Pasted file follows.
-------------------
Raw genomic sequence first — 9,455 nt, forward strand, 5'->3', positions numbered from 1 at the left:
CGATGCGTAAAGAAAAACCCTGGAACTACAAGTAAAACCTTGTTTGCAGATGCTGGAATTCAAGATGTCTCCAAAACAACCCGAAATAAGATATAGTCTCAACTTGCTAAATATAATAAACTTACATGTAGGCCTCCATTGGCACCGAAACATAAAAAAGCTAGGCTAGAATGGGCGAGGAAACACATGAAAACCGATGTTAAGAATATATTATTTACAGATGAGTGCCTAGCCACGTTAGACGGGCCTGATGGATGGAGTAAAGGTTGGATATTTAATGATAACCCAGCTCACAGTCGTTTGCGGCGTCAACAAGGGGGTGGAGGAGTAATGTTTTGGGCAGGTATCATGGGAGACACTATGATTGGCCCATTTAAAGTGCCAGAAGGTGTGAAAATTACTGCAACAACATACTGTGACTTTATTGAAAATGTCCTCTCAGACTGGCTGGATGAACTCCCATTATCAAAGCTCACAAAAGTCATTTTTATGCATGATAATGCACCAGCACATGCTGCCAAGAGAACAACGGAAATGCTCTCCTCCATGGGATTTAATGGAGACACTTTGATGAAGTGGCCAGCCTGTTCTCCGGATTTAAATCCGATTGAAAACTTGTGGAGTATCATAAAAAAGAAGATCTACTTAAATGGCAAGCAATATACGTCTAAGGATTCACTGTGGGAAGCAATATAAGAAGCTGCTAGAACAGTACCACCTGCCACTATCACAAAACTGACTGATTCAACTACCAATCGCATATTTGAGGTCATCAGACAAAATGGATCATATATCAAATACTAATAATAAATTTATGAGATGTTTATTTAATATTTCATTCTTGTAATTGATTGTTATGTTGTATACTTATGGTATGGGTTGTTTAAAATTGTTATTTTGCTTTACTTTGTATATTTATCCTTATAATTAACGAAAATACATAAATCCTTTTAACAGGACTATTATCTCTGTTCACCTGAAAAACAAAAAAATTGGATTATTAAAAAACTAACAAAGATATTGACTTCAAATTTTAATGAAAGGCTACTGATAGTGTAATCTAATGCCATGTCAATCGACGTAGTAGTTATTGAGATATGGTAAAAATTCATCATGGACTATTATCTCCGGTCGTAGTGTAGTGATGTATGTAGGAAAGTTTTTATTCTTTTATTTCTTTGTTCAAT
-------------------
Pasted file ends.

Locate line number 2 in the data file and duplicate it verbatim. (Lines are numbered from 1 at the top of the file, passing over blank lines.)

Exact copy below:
CGATGCGTAAAGAAAAACCCTGGAACTACAAGTAAAACCTTGTTTGCAGATGCTGGAATTCAAGATGTCTCCAAAACAACCCGAAATAAGATATAGTCTCAACTTGCTAAATATAATAAACTTACATGTAGGCCTCCATTGGCACCGAAACATAAAAAAGCTAGGCTAGAATGGGCGAGGAAACACATGAAAACCGATGTTAAGAATATATTATTTACAGATGAGTGCCTAGCCACGTTAGACGGGCCTGATGGATGGAGTAAAGGTTGGATATTTAATGATAACCCAGCTCACAGTCGTTTGCGGCGTCAACAAGGGGGTGGAGGAGTAATGTTTTGGGCAGGTATCATGGGAGACACTATGATTGGCCCATTTAAAGTGCCAGAAGGTGTGAAAATTACTGCAACAACATACTGTGACTTTATTGAAAATGTCCTCTCAGACTGGCTGGATGAACTCCCATTATCAAAGCTCACAAAAGTCATTTTTATGCATGATAATGCACCAGCACATGCTGCCAAGAGAACAACGGAAATGCTCTCCTCCATGGGATTTAATGGAGACACTTTGATGAAGTGGCCAGCCTGTTCTCCGGATTTAAATCCGATTGAAAACTTGTGGAGTATCATAAAAAAGAAGATCTACTTAAATGGCAAGCAATATACGTCTAAGGATTCACTGTGGGAAGCAATATAAGAAGCTGCTAGAACAGTACCACCTGCCACTATCACAAAACTGACTGATTCAACTACCAATCGCATATTTGAGGTCATCAGACAAAATGGATCATATATCAAATACTAATAATAAATTTATGAGATGTTTATTTAATATTTCATTCTTGTAATTGATTGTTATGTTGTATACTTATGGTATGGGTTGTTTAAAATTGTTATTTTGCTTTACTTTGTATATTTATCCTTATAATTAACGAAAATACATAAATCCTTTTAACAGGACTATTATCTCTGTTCACCTGAAAAACAAAAAAATTGGATTATTAAAAAACTAACAAAGATATTGACTTCAAATTTTAATGAAAGGCTACTGATAGTGTAATCTAATGCCATGTCAATCGACGTAGTAGTTATTGAGATATGGTAAAAATTCATCATGGACTATTATCTCCGGTCGTAGTGTAGTGATGTATGTAGGAAAGTTTTTATTCTTTTATTTCTTTGTTCAAT